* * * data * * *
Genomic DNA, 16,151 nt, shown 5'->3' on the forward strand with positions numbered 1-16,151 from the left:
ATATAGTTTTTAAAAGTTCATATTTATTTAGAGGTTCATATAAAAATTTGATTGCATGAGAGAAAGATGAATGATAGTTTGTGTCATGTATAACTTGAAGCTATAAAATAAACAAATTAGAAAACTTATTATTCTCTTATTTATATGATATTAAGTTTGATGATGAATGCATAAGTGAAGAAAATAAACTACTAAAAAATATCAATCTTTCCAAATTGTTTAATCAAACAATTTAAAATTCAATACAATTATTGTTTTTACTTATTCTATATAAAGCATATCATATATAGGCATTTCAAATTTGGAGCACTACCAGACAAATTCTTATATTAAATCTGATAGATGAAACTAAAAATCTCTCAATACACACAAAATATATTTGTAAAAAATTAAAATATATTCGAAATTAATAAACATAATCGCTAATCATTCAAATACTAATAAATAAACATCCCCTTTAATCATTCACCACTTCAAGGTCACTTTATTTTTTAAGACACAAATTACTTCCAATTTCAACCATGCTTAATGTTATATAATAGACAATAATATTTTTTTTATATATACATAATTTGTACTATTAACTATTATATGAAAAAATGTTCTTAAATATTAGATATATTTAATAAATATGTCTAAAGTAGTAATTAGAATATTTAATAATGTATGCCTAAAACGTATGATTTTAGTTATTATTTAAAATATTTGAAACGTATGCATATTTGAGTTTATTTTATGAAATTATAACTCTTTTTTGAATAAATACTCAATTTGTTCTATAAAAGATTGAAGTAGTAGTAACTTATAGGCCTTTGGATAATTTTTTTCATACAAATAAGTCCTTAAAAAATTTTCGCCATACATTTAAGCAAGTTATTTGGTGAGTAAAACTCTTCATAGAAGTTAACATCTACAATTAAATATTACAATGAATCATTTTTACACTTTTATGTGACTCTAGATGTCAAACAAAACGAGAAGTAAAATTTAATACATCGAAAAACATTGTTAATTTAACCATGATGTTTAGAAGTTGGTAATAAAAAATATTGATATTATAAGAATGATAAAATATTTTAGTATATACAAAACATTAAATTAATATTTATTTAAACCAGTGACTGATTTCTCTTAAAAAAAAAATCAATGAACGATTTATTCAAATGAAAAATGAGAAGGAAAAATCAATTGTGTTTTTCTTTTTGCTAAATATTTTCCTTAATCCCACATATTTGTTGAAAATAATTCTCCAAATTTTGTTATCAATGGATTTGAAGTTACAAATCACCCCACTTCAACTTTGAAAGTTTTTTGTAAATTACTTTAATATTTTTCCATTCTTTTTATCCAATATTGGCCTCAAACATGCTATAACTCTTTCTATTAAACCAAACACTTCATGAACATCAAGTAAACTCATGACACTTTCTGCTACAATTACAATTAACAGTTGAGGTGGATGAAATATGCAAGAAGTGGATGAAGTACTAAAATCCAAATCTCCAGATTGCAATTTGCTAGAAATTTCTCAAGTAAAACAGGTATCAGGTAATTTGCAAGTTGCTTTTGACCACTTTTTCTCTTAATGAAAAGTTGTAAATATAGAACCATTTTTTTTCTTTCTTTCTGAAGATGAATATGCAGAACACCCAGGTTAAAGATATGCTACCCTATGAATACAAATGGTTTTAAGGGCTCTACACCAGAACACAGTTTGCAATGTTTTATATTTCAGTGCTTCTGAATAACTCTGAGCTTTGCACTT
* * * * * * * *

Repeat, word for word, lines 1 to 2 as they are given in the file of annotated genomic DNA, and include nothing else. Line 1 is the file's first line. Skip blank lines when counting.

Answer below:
Genomic DNA, 16,151 nt, shown 5'->3' on the forward strand with positions numbered 1-16,151 from the left:
ATATAGTTTTTAAAAGTTCATATTTATTTAGAGGTTCATATAAAAATTTGATTGCATGAGAGAAAGATGAATGATAGTTTGTGTCATGTATAACTTGAAGCTATAAAATAAACAAATTAGAAAACTTATTATTCTCTTATTTATATGATATTAAGTTTGATGATGAATGCATAAGTGAAGAAAATAAACTACTAAAAAATATCAATCTTTCCAAATTGTTTAATCAAACAATTTAAAATTCAATACAATTATTGTTTTTACTTATTCTATATAAAGCATATCATATATAGGCATTTCAAATTTGGAGCACTACCAGACAAATTCTTATATTAAATCTGATAGATGAAACTAAAAATCTCTCAATACACACAAAATATATTTGTAAAAAATTAAAATATATTCGAAATTAATAAACATAATCGCTAATCATTCAAATACTAATAAATAAACATCCCCTTTAATCATTCACCACTTCAAGGTCACTTTATTTTTTAAGACACAAATTACTTCCAATTTCAACCATGCTTAATGTTATATAATAGACAATAATATTTTTTTTATATATACATAATTTGTACTATTAACTATTATATGAAAAAATGTTCTTAAATATTAGATATATTTAATAAATATGTCTAAAGTAGTAATTAGAATATTTAATAATGTATGCCTAAAACGTATGATTTTAGTTATTATTTAAAATATTTGAAACGTATGCATATTTGAGTTTATTTTATGAAATTATAACTCTTTTTTGAATAAATACTCAATTTGTTCTATAAAAGATTGAAGTAGTAGTAACTTATAGGCCTTTGGATAATTTTTTTCATACAAATAAGTCCTTAAAAAATTTTCGCCATACATTTAAGCAAGTTATTTGGTGAGTAAAACTCTTCATAGAAGTTAACATCTACAATTAAATATTACAATGAATCATTTTTACACTTTTATGTGACTCTAGATGTCAAACAAAACGAGAAGTAAAATTTAATACATCGAAAAACATTGTTAATTTAACCATGATGTTTAGAAGTTGGTAATAAAAAATATTGATATTATAAGAATGATAAAATATTTTAGTATATACAAAACATTAAATTAATATTTATTTAAACCAGTGACTGATTTCTCTTAAAAAAAAAATCAATGAACGATTTATTCAAATGAAAAATGAGAAGGAAAAATCAATTGTGTTTTTCTTTTTGCTAAATATTTTCCTTAATCCCACATATTTGTTGAAAATAATTCTCCAAATTTTGTTATCAATGGATTTGAAGTTACAAATCACCCCACTTCAACTTTGAAAGTTTTTTGTAAATTACTTTAATATTTTTCCATTCTTTTTATCCAATATTGGCCTCAAACATGCTATAACTCTTTCTATTAAACCAAACACTTCATGAACATCAAGTAAACTCATGACACTTTCTGCTACAATTACAATTAACAGTTGAGGTGGATGAAATATGCAAGAAGTGGATGAAGTACTAAAATCCAAATCTCCAGATTGCAATTTGCTAGAAATTTCTCAAGTAAAACAGGTATCAGGTAATTTGCAAGTTGCTTTTGACCACTTTTTCTCTTAATGAAAAGTTGTAAATATAGAACCATTTTTTTTCTTTCTTTCTGAAGATGAATATGCAGAACACCCAGGTTAAAGATATGCTACCCTATGAATACAAATGGTTTTAAGGGCTCTACACCAGAACACAGTTTGCAATGTTTTATATTTCAGTGCTTCTGAATAACTCTGAGCTTTGCACTT